by Sarah Tregay
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Publication Date: June 17th 2014
Publisher: Katherine Tegen Books
Genre: Young Adult | LGBT | Contemporary
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When the picture tells the story…
Senior year is almost over, and Jamie Peterson has a big problem. Not college—that’s all set. Not prom—he’ll find a date somehow. No, it’s the worst problem of all: he’s fallen for his best friend.
As much as Jamie tries to keep it under wraps, everyone seems to know where his affections lie, and the giggling girls in art class are determined to help Jamie get together with Mason. But Jamie isn’t sure if that’s what he wants—because as much as Jamie would like to come clean to Mason, what if the truth ruins everything? What if there are no more road trips, taco dinners, or movie nights? Does he dare risk a childhood friendship for romance?
This book is about what happens when a picture reveals what we can’t say, when art is truer than life, and how falling in love is easy, except when it’s not. Fan Art explores the joys and pains of friendship, of pressing boundaries, and how facing our worst fears can sometimes lead us to what we want most. (Goodreads)
The main character, Jamie, was a somewhat frustrating character. While he was very smart and definitely artistic, he was also extremely obtuse. I wanted to shake some sense into him, and tell him to open his eyes and take a good look around him. The hints were there, he just didn’t see them, or chose not to and hid behind flimsy excuses so that he wouldn’t have to deal with it, (even though that is exactly what he wanted to do!) Mason, however, seemed to know exactly what he wanted, even though he was trying to let Jamie figure out everything for himself. I really enjoyed Mason’s character, although I do with he would have help Jamie more along the way.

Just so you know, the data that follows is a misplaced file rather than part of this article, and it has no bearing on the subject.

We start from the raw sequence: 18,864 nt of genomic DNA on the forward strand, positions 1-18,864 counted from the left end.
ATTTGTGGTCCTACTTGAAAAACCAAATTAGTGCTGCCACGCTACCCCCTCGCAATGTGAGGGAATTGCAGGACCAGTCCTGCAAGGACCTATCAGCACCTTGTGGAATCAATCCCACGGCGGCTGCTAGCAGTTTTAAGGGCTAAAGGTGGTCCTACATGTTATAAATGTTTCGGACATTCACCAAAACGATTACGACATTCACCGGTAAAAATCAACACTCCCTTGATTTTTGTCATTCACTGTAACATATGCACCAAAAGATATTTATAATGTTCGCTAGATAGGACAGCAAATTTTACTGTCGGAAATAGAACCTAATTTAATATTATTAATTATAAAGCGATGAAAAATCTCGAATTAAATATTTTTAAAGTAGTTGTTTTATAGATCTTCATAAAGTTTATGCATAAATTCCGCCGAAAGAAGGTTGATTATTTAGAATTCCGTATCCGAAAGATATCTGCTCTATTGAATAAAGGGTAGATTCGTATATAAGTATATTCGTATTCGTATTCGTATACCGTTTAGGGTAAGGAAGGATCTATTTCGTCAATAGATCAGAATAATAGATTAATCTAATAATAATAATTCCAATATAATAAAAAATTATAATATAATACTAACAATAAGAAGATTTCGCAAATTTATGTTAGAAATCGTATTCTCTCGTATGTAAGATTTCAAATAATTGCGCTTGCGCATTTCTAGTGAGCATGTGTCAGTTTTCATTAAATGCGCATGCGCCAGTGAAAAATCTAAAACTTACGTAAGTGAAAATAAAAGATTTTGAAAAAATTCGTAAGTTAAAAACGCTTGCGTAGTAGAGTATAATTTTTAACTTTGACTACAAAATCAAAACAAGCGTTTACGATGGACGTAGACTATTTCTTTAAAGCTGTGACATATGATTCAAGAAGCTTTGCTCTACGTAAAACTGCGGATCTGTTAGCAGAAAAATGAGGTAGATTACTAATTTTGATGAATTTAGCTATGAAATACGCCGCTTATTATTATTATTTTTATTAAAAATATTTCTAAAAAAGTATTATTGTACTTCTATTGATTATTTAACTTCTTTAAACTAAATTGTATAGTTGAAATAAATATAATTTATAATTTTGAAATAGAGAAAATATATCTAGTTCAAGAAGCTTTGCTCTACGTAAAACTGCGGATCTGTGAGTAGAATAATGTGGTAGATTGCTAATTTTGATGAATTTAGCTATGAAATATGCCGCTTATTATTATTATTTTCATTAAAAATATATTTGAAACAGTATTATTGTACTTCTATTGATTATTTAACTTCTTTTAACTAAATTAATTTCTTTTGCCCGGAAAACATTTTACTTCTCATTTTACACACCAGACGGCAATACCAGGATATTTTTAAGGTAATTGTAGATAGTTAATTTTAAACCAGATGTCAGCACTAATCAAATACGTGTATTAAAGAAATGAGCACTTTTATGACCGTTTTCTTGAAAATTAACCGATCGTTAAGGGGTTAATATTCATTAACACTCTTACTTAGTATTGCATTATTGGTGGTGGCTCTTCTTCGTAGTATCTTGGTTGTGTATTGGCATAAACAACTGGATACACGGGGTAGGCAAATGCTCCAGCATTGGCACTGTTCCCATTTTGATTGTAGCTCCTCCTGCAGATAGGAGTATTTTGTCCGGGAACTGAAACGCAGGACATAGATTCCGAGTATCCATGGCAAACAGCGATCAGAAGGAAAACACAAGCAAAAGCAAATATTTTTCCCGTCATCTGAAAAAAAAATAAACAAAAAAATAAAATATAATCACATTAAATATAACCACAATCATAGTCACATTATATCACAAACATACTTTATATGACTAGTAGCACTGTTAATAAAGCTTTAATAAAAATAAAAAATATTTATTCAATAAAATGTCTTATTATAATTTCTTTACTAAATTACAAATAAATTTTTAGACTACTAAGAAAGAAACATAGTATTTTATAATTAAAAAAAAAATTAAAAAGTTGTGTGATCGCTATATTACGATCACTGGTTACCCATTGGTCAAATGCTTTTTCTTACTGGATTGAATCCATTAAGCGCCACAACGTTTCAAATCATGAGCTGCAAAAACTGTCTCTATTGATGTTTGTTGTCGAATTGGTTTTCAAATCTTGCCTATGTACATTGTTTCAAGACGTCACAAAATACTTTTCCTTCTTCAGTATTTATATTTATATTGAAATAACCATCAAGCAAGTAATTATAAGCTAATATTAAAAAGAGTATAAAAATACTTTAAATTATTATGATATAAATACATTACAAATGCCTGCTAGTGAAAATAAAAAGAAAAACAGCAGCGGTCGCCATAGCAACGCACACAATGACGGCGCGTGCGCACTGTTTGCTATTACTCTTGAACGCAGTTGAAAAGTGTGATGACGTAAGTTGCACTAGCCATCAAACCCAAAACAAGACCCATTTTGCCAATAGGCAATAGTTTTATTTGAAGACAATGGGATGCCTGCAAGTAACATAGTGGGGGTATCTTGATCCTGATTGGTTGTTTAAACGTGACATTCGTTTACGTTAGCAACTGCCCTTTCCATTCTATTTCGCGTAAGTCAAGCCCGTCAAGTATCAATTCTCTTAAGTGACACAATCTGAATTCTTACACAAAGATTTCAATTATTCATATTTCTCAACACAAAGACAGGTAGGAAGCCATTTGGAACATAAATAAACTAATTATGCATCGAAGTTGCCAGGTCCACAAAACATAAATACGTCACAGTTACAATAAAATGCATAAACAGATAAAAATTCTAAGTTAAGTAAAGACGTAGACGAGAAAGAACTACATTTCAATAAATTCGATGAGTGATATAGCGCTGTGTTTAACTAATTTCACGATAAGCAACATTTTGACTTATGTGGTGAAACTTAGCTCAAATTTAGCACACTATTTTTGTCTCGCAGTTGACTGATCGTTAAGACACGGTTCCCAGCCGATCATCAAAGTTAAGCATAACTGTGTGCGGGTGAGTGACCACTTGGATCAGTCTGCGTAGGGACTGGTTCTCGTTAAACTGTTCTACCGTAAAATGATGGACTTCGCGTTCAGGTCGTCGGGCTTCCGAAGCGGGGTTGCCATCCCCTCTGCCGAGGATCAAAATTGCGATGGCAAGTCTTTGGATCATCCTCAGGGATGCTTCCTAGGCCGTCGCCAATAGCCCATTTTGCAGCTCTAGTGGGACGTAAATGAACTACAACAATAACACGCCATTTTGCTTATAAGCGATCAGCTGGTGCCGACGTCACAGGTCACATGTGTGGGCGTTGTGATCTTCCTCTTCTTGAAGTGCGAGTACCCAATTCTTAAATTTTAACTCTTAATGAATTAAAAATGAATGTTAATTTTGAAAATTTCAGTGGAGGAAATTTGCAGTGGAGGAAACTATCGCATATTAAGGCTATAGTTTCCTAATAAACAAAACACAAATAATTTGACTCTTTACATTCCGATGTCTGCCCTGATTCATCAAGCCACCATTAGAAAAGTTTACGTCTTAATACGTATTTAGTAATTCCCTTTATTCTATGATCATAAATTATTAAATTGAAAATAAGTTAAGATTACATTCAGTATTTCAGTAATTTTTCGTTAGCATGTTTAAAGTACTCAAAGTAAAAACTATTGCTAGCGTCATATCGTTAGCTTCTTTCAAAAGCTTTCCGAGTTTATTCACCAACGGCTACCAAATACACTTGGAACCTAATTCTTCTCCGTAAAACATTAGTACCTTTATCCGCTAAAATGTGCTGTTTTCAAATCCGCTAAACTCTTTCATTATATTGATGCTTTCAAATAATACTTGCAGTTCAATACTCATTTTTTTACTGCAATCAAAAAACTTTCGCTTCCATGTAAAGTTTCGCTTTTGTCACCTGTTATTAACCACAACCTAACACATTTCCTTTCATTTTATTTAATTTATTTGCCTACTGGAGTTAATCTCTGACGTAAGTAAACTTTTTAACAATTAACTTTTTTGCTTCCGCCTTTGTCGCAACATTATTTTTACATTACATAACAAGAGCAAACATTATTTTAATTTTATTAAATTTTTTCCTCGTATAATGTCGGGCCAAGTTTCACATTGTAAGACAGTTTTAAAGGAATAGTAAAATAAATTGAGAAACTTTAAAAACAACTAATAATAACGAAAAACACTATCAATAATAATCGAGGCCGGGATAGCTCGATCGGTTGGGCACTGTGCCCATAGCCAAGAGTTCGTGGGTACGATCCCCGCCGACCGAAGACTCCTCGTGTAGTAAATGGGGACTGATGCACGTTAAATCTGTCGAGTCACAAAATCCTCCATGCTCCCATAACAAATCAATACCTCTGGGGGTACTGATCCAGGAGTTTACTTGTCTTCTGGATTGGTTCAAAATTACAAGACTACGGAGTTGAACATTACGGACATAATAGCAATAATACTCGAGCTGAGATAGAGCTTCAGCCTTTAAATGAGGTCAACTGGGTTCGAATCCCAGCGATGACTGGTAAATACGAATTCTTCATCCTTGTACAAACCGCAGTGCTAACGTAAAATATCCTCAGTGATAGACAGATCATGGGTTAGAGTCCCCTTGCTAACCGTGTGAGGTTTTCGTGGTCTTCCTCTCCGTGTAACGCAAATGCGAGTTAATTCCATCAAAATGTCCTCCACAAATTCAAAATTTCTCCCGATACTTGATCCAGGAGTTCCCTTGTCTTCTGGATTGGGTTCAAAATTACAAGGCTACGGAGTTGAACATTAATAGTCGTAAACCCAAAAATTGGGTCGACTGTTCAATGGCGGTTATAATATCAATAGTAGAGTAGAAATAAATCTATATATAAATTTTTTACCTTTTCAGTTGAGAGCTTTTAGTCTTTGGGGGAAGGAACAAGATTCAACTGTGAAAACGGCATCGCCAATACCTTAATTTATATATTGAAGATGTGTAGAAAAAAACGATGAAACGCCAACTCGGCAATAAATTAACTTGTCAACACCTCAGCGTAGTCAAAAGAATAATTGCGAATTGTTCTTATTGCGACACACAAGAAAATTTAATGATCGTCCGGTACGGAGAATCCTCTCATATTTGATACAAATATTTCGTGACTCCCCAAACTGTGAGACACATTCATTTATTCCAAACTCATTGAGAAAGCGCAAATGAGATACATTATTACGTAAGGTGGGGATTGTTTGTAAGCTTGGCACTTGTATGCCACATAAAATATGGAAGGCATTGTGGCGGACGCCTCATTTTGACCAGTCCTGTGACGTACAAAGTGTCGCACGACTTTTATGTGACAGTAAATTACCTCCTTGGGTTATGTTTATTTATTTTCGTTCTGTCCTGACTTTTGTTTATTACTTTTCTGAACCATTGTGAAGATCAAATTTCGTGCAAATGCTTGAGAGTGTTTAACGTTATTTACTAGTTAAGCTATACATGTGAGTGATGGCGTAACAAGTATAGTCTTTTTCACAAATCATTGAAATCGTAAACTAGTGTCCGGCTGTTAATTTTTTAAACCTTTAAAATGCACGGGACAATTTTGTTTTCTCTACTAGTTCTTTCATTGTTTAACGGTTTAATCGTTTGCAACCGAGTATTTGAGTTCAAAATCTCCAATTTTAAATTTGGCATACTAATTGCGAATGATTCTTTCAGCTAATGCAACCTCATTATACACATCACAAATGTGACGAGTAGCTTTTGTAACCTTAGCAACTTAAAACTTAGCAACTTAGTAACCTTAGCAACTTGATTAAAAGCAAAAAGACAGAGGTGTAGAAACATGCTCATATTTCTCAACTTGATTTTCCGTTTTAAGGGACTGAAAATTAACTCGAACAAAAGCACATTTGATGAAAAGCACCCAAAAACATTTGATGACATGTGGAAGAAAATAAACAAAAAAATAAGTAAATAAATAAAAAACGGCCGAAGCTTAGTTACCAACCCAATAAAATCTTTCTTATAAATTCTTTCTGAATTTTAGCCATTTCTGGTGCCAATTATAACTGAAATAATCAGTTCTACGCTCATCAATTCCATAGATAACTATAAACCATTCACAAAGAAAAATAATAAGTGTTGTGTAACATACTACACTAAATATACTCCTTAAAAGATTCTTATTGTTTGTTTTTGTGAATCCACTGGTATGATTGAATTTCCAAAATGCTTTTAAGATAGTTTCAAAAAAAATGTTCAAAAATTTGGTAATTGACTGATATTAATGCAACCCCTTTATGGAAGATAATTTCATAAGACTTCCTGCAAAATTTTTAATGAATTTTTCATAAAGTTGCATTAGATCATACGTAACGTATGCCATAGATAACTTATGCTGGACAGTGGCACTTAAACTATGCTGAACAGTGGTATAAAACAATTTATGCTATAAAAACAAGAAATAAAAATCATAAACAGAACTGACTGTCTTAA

I’ve only read a handful of LGBT books, so I really don’t have much to compare to. I read this book as I would any other contemporary novel; it was a love story, plain and simple. The storyline for the book is pretty much about Jamie’s struggle with wanting to come out to his best friend, but not knowing how to go about it, and at times, even being afraid to do so. Even though I’ve never been in the situation that Jamie was in, I was still able to relate with the way that he felt at times throughout the book, and because of that the storyline felt very realistic.
One thing that I really loved about this book was the support that Jamie had from his parents. And not just from his parents, but from his friends and the kids at his school as well. In a world where there are so many haters, it’s nice to see some support out there. I also really feel like this book sends out a very positive message about just being yourself, and loving yourself no matter what.
Overall; while I had my issues with the main character, I still enjoyed reading this book. A love story is a love story to me, despite whom the characters may be, and I can’t resist a good love story.